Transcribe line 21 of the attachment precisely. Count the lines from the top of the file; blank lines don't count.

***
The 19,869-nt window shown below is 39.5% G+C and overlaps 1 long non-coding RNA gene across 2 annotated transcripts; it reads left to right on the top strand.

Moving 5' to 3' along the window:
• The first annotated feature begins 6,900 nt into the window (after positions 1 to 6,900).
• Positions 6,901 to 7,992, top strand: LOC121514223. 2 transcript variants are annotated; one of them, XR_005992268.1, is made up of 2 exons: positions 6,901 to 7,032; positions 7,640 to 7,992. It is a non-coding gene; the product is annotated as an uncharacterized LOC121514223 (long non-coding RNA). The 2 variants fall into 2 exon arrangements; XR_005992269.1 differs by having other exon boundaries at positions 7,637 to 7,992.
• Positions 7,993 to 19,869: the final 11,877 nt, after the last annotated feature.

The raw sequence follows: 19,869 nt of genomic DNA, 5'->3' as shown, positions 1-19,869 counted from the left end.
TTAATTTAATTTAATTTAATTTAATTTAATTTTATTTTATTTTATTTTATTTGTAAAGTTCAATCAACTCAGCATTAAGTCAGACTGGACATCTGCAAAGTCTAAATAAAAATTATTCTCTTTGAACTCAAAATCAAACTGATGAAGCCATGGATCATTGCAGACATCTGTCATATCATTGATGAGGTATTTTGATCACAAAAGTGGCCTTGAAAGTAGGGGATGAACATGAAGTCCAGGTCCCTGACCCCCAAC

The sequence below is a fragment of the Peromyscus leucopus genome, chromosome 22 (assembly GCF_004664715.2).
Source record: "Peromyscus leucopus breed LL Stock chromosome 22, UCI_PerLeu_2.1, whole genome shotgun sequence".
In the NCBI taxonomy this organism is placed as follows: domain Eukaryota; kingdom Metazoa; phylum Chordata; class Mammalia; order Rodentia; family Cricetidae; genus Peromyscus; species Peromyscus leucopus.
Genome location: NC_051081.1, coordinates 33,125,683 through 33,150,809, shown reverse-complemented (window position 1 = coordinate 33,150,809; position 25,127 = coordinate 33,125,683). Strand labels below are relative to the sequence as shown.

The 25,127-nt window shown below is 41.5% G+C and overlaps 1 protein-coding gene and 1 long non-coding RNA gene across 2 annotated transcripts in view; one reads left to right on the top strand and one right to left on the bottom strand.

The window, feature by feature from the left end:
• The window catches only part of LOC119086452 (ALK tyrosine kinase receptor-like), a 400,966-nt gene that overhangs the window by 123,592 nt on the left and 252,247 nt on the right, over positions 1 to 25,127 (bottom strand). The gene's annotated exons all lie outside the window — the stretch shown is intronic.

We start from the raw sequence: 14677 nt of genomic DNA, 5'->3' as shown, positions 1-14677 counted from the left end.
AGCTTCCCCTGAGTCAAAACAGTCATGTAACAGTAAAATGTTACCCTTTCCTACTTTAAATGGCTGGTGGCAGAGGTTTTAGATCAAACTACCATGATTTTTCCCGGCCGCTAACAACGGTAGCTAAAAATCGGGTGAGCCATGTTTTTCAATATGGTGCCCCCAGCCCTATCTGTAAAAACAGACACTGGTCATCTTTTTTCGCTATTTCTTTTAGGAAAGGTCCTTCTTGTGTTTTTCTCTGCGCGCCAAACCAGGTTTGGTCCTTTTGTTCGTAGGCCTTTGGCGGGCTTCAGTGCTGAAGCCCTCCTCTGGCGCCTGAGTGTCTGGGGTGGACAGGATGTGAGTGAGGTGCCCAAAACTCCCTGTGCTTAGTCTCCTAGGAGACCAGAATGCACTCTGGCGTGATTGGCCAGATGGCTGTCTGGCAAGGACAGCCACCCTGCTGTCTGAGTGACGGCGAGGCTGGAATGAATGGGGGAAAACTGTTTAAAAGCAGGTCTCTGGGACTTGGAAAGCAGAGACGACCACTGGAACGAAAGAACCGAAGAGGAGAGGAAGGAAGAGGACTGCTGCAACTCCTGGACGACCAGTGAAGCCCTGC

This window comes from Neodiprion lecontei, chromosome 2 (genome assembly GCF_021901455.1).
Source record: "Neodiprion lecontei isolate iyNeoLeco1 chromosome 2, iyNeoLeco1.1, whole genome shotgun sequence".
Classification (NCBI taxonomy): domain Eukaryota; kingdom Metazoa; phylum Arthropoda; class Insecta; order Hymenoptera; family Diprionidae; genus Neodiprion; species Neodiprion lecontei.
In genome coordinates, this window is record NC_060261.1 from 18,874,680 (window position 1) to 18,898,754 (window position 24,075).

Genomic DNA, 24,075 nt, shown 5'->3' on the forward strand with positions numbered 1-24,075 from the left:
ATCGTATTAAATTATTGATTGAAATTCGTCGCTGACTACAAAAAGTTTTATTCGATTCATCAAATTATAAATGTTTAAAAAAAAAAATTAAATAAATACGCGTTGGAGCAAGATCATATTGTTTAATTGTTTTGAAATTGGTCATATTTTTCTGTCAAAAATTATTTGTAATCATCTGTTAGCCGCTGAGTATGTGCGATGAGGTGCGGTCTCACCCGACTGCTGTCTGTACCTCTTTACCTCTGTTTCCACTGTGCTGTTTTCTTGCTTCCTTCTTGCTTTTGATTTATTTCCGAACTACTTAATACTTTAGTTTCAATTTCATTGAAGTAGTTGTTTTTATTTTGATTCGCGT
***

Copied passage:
Genomic DNA, 24,075 nt, shown 5'->3' on the forward strand with positions numbered 1-24,075 from the left: